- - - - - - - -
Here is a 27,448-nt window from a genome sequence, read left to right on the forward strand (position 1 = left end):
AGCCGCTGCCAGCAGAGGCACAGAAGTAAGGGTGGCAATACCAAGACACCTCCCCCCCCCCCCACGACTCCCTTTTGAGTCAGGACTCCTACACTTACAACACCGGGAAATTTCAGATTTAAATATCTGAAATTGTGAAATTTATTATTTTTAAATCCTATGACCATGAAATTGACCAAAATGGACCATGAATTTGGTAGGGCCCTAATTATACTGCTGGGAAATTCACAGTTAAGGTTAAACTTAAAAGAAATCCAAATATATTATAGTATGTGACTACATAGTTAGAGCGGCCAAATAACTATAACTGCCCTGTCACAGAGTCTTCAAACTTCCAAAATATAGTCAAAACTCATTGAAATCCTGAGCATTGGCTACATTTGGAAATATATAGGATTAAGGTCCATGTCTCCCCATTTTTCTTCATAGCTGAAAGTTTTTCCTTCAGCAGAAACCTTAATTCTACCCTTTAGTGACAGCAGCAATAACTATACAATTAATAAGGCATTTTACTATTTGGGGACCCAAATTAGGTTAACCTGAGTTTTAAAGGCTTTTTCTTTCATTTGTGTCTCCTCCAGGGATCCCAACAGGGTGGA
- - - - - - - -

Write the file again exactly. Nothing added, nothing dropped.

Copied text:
Here is a 27,448-nt window from a genome sequence, read left to right on the forward strand (position 1 = left end):
AGCCGCTGCCAGCAGAGGCACAGAAGTAAGGGTGGCAATACCAAGACACCTCCCCCCCCCCCCACGACTCCCTTTTGAGTCAGGACTCCTACACTTACAACACCGGGAAATTTCAGATTTAAATATCTGAAATTGTGAAATTTATTATTTTTAAATCCTATGACCATGAAATTGACCAAAATGGACCATGAATTTGGTAGGGCCCTAATTATACTGCTGGGAAATTCACAGTTAAGGTTAAACTTAAAAGAAATCCAAATATATTATAGTATGTGACTACATAGTTAGAGCGGCCAAATAACTATAACTGCCCTGTCACAGAGTCTTCAAACTTCCAAAATATAGTCAAAACTCATTGAAATCCTGAGCATTGGCTACATTTGGAAATATATAGGATTAAGGTCCATGTCTCCCCATTTTTCTTCATAGCTGAAAGTTTTTCCTTCAGCAGAAACCTTAATTCTACCCTTTAGTGACAGCAGCAATAACTATACAATTAATAAGGCATTTTACTATTTGGGGACCCAAATTAGGTTAACCTGAGTTTTAAAGGCTTTTTCTTTCATTTGTGTCTCCTCCAGGGATCCCAACAGGGTGGA